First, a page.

Chapter 3 –
The birth of galaxies and
If and when the Big
Bang took place, the next thing to explain is how the galaxies and stars came
Usually, it has been thought that after the explosion (in other words
the Big Bang), hydrogen gas, which was created in this explosion spread
into the space. Then the same gas that had spread into the space because of the
explosion suddenly started to condense into galaxies and stars – although in a
slow process. It was possible because of small condensations that are believed
to have evenly existed after the Big Bang. It has been estimated that this
process of condensation of gas and dust took place over millions of years,
until the current kinds of galaxies and stars were born.
IS THE THEORY
When thinking about the birth of galaxies and stars, we may get an
impression from some publications that this issue has been solved, in the same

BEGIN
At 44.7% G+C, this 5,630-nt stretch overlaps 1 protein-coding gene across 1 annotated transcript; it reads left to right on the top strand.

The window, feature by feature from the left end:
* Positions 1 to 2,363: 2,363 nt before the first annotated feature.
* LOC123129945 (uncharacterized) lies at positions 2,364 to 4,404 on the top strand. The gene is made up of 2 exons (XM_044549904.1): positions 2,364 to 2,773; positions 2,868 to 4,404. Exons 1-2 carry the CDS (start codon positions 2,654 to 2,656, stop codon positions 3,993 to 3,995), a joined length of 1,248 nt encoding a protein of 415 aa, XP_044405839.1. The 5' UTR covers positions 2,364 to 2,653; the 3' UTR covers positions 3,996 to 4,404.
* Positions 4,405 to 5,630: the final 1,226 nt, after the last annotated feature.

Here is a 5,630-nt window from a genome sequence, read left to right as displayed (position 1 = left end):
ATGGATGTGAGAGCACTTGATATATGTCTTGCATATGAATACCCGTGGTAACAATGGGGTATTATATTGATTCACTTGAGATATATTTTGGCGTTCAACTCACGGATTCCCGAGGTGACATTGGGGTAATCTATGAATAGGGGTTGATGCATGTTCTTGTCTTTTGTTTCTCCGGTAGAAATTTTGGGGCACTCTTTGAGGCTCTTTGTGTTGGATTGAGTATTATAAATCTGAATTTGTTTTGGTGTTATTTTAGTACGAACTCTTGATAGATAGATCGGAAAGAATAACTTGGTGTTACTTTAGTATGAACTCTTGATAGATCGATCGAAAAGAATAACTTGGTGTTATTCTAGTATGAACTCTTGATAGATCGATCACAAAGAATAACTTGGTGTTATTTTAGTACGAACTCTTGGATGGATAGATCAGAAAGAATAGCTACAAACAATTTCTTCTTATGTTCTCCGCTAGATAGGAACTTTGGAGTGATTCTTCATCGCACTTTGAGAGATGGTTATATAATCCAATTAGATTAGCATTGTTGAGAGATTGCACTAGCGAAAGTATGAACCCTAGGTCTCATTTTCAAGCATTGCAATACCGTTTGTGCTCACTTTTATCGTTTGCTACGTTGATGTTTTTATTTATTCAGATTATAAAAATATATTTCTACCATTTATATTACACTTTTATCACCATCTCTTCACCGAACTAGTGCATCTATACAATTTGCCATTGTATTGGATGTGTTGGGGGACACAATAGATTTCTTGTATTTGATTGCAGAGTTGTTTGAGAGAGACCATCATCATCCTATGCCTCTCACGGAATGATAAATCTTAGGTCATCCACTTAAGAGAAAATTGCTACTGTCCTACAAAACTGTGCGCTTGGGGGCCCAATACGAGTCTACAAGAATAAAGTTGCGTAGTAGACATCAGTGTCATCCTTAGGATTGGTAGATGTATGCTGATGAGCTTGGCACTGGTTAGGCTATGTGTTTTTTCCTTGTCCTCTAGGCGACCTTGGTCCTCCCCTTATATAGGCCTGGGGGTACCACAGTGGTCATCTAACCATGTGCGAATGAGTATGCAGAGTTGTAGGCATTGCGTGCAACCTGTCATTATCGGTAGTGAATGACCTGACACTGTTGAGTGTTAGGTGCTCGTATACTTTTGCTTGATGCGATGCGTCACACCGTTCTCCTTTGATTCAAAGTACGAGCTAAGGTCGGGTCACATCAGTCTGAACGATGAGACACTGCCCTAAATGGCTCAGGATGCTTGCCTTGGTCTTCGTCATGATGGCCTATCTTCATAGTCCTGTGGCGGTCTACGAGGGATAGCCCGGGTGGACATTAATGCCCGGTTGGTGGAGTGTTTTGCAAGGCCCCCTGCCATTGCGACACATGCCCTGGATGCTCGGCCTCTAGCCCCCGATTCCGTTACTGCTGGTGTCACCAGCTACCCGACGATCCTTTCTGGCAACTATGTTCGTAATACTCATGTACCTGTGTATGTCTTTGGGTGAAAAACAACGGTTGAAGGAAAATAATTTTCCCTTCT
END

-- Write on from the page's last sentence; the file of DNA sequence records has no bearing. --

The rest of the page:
way as when reading about the Big Bang. It has been implied that it is a proven
fact that we should not doubt, only believe. Many people really think that the
celestial bodies came into being in the above-mentioned way.
But is the theory of the birth
of galaxies and stars satisfactory? Is it really a proven fact?
The best people to answer these
questions are scientist themselves: since they have examined the structure and
motions of the universe, they have comments on this topic. Their comments
indicate that the birth of these celestial bodies is still a mystery. The birth
of galaxies is deemed especially problematic. There is not any good proof:
I do not want to claim that
we really understand the process that created the galaxies. The theory on the
birth of the galaxies is one of the major unsolved problems in astrophysics and
we still seem to be far from the actual solution even today. (Steven
Weinberg, Kolme ensimmäistä minuuttia / The First Three Minutes, p. 88)
It is almost certainly true
that this is exactly how stars are created from the sparse condensations of gas
between the stars. We can hope that the same would take place in the whole
universe and thus, the formation of galaxies would begin. However, there is a
huge problem here – this does not take place. (…) We need better evidence based
on observations regarding how galaxies and large structures of the universe